Published: 24 October 2021
Authors: Prof Andrew Menzies-Gow, MD Prof Mark Gurnell, PhD Prof Liam G Heaney, MD Jonathan Corren, MD Prof Elisabeth H Bel, MD Jorge Maspero, MD et al.
Source: This abstract has been sourced from NZ Respiratory Research Review Issue 194
No consensus exists on how to reduce oral corticosteroids after the initiation of biologics in severe asthma. The PONENTE trial evaluated the effectiveness and safety of a rapid, individualised steroid-reduction algorithm, including adrenal insufficiency monitoring, after benralizumab initiation.
This multicentre, open-label, single-arm study was done at 138 clinical asthma treatment centres across 17 countries. We enrolled adult patients (age ≥18 years) with severe, eosinophilic asthma (blood eosinophil count ≥150 cells per μL at enrolment or ≥300 cells per μL in the previous year) requiring maintenance oral corticosteroids for at least 3 months preceding enrolment. Patients received benralizumab 30 mg (subcutaneous injection) every 4 weeks for three doses, then every 8 weeks thereafter. The oral corticosteroid reduction phase began at week 4 with daily oral corticosteroid dosages reduced by 1–5 mg every 1–4 weeks depending on the starting dosage, asthma control, and adrenal function status. Adrenal function was assessed with an early morning serum cortisol measurement, followed by adrenocorticotropic hormone stimulation when required, once patients achieved a daily oral corticosteroid dosage of 5 mg/day for 4 weeks. Repeat cortisol measurements were taken for patients with evidence of adrenal insufficiency at first testing. Asthma control was assessed with the Asthma Control Questionnaire-6 (ACQ-6) weekly throughout the induction and oral corticosteroid reduction phases. The primary endpoints were the percentage of patients eliminating daily oral corticosteroids, sustained for at least 4 weeks, and the percentage achieving elimination or a daily prednisone or prednisolone dosage of 5 mg or less, for at least 4 weeks, if the reason for no further reduction was adrenal insufficiency. Safety and efficacy analyses included all patients who received at least one dose of benralizumab and were descriptive. We present results after the oral corticosteroid reduction phase; a maintenance phase is ongoing. The trial is registered with ClinicalTrials.gov, NCT03557307.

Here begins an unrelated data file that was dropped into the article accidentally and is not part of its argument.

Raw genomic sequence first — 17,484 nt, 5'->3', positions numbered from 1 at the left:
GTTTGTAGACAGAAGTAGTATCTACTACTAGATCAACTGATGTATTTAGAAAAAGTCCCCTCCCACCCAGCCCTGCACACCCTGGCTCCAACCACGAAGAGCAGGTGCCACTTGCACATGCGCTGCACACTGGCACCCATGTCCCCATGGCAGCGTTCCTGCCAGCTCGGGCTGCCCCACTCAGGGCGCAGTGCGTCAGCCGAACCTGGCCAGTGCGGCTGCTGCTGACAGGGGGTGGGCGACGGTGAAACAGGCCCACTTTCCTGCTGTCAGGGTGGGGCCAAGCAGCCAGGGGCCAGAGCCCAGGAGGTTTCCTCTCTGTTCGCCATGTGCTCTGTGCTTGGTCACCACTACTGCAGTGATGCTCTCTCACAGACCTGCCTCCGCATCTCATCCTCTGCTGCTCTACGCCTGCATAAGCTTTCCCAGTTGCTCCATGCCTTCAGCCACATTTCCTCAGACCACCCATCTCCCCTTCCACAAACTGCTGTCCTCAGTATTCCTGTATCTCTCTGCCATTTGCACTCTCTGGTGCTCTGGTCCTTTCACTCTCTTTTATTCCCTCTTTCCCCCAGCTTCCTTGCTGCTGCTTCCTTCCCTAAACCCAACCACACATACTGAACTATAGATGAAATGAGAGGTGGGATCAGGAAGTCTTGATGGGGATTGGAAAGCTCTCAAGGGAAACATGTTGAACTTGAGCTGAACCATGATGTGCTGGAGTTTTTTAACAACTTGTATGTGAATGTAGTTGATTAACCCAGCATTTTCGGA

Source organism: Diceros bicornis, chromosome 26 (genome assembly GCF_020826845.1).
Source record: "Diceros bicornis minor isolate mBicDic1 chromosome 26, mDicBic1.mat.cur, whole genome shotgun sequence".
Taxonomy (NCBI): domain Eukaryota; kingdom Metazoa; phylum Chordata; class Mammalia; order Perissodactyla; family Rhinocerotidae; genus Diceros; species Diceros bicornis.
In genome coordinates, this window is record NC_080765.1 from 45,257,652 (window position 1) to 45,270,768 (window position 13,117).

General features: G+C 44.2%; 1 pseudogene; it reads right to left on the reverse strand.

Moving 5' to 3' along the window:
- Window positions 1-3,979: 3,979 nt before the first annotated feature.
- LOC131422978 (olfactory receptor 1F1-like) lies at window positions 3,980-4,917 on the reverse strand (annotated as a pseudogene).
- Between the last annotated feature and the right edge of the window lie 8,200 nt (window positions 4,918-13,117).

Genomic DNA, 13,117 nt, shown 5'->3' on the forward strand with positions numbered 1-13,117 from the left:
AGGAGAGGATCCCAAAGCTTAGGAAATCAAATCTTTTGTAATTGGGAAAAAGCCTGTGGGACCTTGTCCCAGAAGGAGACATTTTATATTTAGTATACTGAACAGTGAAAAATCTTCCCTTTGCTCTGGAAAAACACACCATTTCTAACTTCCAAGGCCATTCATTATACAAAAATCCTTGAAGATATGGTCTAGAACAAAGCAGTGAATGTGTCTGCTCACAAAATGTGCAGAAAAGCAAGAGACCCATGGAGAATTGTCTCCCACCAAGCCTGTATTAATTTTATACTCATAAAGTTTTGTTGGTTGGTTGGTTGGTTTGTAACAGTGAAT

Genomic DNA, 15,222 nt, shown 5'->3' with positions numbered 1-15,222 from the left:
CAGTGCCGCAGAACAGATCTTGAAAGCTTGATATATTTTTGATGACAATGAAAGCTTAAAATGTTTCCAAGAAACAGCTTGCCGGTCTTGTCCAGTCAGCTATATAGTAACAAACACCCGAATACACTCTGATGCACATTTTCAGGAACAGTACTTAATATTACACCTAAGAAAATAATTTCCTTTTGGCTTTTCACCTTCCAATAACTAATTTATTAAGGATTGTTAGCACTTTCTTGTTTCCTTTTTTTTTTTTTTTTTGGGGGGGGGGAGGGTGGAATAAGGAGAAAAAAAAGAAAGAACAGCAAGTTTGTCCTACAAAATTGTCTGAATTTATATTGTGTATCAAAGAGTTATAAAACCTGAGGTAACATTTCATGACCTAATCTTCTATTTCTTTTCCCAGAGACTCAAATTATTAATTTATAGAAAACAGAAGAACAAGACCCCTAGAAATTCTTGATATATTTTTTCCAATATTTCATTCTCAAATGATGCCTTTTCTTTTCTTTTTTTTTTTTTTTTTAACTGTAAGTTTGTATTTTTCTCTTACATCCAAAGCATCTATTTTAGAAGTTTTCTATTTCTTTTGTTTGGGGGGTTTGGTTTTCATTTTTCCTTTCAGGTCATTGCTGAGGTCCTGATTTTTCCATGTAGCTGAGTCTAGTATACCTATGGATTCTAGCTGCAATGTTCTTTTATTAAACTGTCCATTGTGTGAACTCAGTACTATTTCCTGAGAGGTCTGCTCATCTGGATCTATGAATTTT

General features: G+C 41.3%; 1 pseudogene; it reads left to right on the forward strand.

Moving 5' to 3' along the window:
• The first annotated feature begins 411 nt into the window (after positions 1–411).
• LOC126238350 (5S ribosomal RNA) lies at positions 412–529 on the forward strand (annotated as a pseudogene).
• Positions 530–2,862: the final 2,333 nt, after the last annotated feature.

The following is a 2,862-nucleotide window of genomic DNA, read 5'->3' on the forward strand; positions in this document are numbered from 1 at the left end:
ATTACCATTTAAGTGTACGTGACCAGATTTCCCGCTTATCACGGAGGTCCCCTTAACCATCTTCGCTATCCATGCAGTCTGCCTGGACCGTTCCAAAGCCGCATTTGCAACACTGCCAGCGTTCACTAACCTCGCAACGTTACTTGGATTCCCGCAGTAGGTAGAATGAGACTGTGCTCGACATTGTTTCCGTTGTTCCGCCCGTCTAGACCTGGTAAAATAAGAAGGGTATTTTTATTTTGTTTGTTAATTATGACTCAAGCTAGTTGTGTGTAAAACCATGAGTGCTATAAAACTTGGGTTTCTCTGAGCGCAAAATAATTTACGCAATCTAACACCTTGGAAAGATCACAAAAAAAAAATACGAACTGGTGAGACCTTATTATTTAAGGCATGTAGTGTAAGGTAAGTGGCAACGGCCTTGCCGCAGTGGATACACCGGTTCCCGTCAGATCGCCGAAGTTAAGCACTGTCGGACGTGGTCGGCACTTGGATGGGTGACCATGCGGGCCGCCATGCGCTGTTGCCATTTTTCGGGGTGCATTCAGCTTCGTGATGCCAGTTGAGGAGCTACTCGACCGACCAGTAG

Between April 1, 2018, and Sept 5, 2020, of 705 patients assessed for eligibility, 598 were recruited and all received at least one dose of benralizumab. Overall, 376 (62·88%, 95% CI 58·86–66·76) of 598 patients eliminated oral corticosteroids and 490 (81·94%, 78·62–84·94) of 598 eliminated use or achieved a dosage of 5 mg or less if the reason for stopping the reduction was adrenal insufficiency. Subgroup analysis showed that dosage reductions were achieved irrespective of baseline eosinophil count, baseline oral corticosteroid dosage, or oral corticosteroid treatment duration. Adrenal insufficiency was detected in 321 (60%) of 533 patients at first assessment and in 205 (38%) of 533 patients 2–3 months later. The safety profile was consistent with previous experience. Most patients (448 [75%] of 598) had no asthma exacerbations during the oral corticosteroid reduction phase with an annualised exacerbation rate of 0·63. Of 598 patients, 38 (6%) experienced a total of 46 exacerbations resulting in emergency department or urgent care visits or hospitalisations.
Despite a high prevalence of adrenal insufficiency, most patients with eosinophilic asthma treated with benralizumab achieved elimination of oral corticosteroids or maximal possible reduction using a personalised dosage-reduction algorithm.
Link to abstract
NZ Respiratory Research Review Issue 194